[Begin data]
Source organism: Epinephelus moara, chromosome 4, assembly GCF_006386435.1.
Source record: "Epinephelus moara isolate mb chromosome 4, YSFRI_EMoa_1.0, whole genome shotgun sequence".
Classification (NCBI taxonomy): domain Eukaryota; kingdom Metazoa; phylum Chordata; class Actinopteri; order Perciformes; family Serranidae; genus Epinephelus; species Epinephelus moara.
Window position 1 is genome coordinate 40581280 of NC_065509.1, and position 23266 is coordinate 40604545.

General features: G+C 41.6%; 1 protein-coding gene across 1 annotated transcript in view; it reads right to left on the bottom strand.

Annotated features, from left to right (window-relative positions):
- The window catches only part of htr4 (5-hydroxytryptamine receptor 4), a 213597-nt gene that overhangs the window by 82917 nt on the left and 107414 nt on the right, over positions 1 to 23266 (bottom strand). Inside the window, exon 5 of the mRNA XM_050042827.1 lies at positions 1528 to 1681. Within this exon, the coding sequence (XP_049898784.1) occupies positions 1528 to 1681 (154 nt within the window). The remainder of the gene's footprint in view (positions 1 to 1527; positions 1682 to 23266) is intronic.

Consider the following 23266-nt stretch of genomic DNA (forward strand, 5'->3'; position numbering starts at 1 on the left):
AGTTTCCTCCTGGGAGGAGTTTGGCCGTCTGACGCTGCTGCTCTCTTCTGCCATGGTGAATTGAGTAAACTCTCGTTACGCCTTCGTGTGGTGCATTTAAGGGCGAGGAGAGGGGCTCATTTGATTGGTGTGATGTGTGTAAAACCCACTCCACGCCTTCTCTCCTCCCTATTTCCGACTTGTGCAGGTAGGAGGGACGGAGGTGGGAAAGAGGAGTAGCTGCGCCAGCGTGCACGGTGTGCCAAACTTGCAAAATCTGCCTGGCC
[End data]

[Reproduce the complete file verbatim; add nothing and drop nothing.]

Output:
Source organism: Epinephelus moara, chromosome 4, assembly GCF_006386435.1.
Source record: "Epinephelus moara isolate mb chromosome 4, YSFRI_EMoa_1.0, whole genome shotgun sequence".
Classification (NCBI taxonomy): domain Eukaryota; kingdom Metazoa; phylum Chordata; class Actinopteri; order Perciformes; family Serranidae; genus Epinephelus; species Epinephelus moara.
Window position 1 is genome coordinate 40581280 of NC_065509.1, and position 23266 is coordinate 40604545.

General features: G+C 41.6%; 1 protein-coding gene across 1 annotated transcript in view; it reads right to left on the bottom strand.

Annotated features, from left to right (window-relative positions):
- The window catches only part of htr4 (5-hydroxytryptamine receptor 4), a 213597-nt gene that overhangs the window by 82917 nt on the left and 107414 nt on the right, over positions 1 to 23266 (bottom strand). Inside the window, exon 5 of the mRNA XM_050042827.1 lies at positions 1528 to 1681. Within this exon, the coding sequence (XP_049898784.1) occupies positions 1528 to 1681 (154 nt within the window). The remainder of the gene's footprint in view (positions 1 to 1527; positions 1682 to 23266) is intronic.

Consider the following 23266-nt stretch of genomic DNA (forward strand, 5'->3'; position numbering starts at 1 on the left):
AGTTTCCTCCTGGGAGGAGTTTGGCCGTCTGACGCTGCTGCTCTCTTCTGCCATGGTGAATTGAGTAAACTCTCGTTACGCCTTCGTGTGGTGCATTTAAGGGCGAGGAGAGGGGCTCATTTGATTGGTGTGATGTGTGTAAAACCCACTCCACGCCTTCTCTCCTCCCTATTTCCGACTTGTGCAGGTAGGAGGGACGGAGGTGGGAAAGAGGAGTAGCTGCGCCAGCGTGCACGGTGTGCCAAACTTGCAAAATCTGCCTGGCC